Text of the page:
• 76. MEMORY (CONT)  Memtable  Managed  total size (default 1/3 JVM heap, flush largest memtable for CF if reached)  Emergency, heap usage above the fraction of the max after full GC(CMS) -> flush largest memtable (each time) -> prevent full GC / OOME  KeyCache  Managed  total size (100M or 5% of the max)  Emergency, heap usage above the fraction of the max after full GC(CMS) -> reduce max cache size -> prevent full GC / OOME  RowCache/CommitLog  Managed  total size (default disabled) -> prevent OOME
  • 77. MEMORY (CONT)  Thread Stack  Not managed  But XSS set as 180k (default)  Check thrift (transport level, RPC server)’s server serving type (sync, hsha, async(has bugs))  Set min/max threads for connection (default unlimited) v1.2
  • 78. MEMORY (CONT)  Transport buffer  Thrift  Support many languages and crossing  Provide server/client interface, serializing  Apache project, created by Facebook  Framed buffer (default max 16M, variable size)  4k, 16k, 32k, … 16M  Determine by client  Per connection  Adjust max frame buffer size (client, server)  Set min/max threads for connection (default unlimited) v1.2 Data Service Client Data Service Thrift
  • 79. MEMORY (LAST)  C-Heap/Off-Heap  OS Shared -> Other application possible to make some problem  File Memory Map (Virtual space)  GC when Full GC  0 <= total size <= the size of opened SSTables  If cannot allocate? -> Native OOME  But  Generally access limited space of SSTable  GC make space  Worst case? (If OOME occur)  yaml->disk_access_mode : standard (restart required)  Add sufficient nodes  Yaml->disk_access_mode : auto After joining v1.2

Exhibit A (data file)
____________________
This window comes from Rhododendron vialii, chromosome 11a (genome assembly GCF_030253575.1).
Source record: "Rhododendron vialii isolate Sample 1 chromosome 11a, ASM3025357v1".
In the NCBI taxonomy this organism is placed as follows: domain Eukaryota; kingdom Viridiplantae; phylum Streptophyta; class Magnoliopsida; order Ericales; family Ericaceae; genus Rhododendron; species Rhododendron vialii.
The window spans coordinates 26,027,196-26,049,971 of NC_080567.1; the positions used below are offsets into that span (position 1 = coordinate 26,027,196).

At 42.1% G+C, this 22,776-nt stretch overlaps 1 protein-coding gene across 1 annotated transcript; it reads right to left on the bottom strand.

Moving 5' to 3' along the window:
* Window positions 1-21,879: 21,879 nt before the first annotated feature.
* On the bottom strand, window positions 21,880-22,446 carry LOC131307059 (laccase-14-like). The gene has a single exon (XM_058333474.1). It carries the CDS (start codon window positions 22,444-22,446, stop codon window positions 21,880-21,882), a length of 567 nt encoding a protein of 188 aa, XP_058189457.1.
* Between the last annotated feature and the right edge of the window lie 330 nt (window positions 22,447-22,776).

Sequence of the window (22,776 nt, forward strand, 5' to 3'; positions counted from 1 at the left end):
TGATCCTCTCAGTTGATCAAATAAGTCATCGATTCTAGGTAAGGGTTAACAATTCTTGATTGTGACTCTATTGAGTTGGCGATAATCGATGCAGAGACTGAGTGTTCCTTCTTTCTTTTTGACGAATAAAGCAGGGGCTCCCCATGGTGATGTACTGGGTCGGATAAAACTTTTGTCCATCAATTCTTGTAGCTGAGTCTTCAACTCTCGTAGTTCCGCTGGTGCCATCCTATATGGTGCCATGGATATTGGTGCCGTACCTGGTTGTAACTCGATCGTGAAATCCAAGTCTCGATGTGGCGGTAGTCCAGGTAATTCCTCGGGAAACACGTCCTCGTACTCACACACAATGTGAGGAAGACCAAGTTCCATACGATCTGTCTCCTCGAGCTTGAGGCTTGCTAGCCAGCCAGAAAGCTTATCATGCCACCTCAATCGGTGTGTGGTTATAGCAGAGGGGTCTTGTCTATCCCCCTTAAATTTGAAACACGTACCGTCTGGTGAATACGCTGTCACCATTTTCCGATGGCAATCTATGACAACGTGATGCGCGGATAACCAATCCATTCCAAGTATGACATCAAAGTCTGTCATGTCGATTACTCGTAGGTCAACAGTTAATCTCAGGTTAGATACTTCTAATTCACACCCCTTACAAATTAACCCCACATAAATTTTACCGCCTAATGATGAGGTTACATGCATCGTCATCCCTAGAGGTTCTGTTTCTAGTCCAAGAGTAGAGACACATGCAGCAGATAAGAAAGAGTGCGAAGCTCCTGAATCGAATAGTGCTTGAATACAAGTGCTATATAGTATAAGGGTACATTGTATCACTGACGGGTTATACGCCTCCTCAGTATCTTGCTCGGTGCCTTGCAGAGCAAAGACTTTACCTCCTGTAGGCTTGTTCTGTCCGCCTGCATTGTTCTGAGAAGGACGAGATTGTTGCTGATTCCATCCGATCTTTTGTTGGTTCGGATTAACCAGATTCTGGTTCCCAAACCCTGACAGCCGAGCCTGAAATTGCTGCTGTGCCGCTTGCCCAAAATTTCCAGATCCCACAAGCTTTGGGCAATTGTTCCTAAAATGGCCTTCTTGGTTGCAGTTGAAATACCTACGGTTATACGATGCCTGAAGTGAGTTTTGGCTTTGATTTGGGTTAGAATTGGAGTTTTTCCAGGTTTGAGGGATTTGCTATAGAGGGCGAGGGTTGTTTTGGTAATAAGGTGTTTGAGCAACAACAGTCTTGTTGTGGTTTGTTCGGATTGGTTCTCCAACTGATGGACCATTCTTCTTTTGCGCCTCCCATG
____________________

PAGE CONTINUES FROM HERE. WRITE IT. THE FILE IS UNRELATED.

• 80. CPU  GC  CMS  Marking phase : low thread priority -> but high usage rate (it’s not a problem)  CMSInitiatingOccupancyFraction is 75 (default)  UseCMSInitiatingOccupancyOnly  Full GC  Frequency is important -> may has a problem (eg: thrift transport buffer)  Add nodes or analyze memory usage to adjust configuration for  Minor GC  It’s OK  Compaction  If do slow, okay  So priority down with “-XX:+UseThreadPriorities -XX:ThreadPriorityPolicy=42 -Dcassandra.compaction.priority=1”  High CPU Load -> sustaining? -> When U need to add nodes
  • 81. SWAPPING  Swapping make big problem for real-time application  IO block -> Thread block -> Gossip/Compaction/Flush … delaying -> make other problem  Disable or Set minimum Swapping  Disable Swap partition  Or Enable JNA + Kernel Configuration  JNA : Mlockall (keep heap memory in physical memory)  Kernel  vm.swappiness=0 (but distress -> possible to swapping)  vm.overcommit_memory=1  Or vm.overcommit_memory=2 (overcommit managed)  vm.overcommit_ratio=? (eg 0.75)  Max memory = swap partition size + ratio*physical memory size  Eg: 8G = 2G + 0.75*8G
  • 82. MORNITERING  System Monitoring  CPU / Memory / Disk  Nagios, Ganglia, Cacti, Zabbix  Network Monitoring  Per Client  NfSen (network flow monitoring, see: http://nfsen.sourceforge.net/#mozTocId376385)  Cluster Monitoring / Maintaining  OpsCenter
  • 83. CHECK THREAD  “top” command  “H” key command to spread per thread  “P” key command to sort by CPU usage rate  Choose heavy rate thread’s PID  PID convert to in Hex (http://www.binaryhexconverter.com/decimal-to-hex-converter)  “jstack <Parent PID> > filename.log” command to save java stack to file  Search PID in Hex 313C
  • 84. CHECK HEAP  Use dump file that from “jmap” or OOME  Use “jhat” or another tool to analyze  Check [B  and their reference object
  • 85. For development, maintaining Sorry.. I have just two days to write this presentation. Next time I will write and speak to U. See U next time
  • 86. Question or Talk about anything with Cassandra
  • 87. Thank you If you have any problem or question for me, please contact my email. jihyun.an@kt.com